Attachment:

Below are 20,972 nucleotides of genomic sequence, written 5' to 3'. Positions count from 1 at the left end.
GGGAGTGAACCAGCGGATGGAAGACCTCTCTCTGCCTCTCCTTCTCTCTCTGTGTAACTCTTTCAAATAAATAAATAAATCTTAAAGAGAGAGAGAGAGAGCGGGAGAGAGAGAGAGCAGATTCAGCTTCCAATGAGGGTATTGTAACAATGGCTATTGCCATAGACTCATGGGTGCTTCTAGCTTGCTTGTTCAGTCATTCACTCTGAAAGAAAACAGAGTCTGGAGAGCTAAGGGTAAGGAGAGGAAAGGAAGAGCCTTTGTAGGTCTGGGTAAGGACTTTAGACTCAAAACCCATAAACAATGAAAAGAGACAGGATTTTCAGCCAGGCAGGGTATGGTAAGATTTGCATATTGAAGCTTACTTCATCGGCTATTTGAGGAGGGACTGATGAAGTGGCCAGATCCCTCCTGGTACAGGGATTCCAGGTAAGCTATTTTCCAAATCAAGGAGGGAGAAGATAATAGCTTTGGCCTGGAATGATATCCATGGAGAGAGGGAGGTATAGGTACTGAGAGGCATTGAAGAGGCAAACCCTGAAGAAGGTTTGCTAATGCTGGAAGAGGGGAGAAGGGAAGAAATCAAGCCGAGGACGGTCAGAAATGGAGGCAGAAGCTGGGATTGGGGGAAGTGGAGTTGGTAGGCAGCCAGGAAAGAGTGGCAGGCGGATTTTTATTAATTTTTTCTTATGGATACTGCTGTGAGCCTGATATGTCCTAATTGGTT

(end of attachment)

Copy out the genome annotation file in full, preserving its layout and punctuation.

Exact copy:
Below are 20,972 nucleotides of genomic sequence, written 5' to 3'. Positions count from 1 at the left end.
GGGAGTGAACCAGCGGATGGAAGACCTCTCTCTGCCTCTCCTTCTCTCTCTGTGTAACTCTTTCAAATAAATAAATAAATCTTAAAGAGAGAGAGAGAGAGCGGGAGAGAGAGAGAGCAGATTCAGCTTCCAATGAGGGTATTGTAACAATGGCTATTGCCATAGACTCATGGGTGCTTCTAGCTTGCTTGTTCAGTCATTCACTCTGAAAGAAAACAGAGTCTGGAGAGCTAAGGGTAAGGAGAGGAAAGGAAGAGCCTTTGTAGGTCTGGGTAAGGACTTTAGACTCAAAACCCATAAACAATGAAAAGAGACAGGATTTTCAGCCAGGCAGGGTATGGTAAGATTTGCATATTGAAGCTTACTTCATCGGCTATTTGAGGAGGGACTGATGAAGTGGCCAGATCCCTCCTGGTACAGGGATTCCAGGTAAGCTATTTTCCAAATCAAGGAGGGAGAAGATAATAGCTTTGGCCTGGAATGATATCCATGGAGAGAGGGAGGTATAGGTACTGAGAGGCATTGAAGAGGCAAACCCTGAAGAAGGTTTGCTAATGCTGGAAGAGGGGAGAAGGGAAGAAATCAAGCCGAGGACGGTCAGAAATGGAGGCAGAAGCTGGGATTGGGGGAAGTGGAGTTGGTAGGCAGCCAGGAAAGAGTGGCAGGCGGATTTTTATTAATTTTTTCTTATGGATACTGCTGTGAGCCTGATATGTCCTAATTGGTT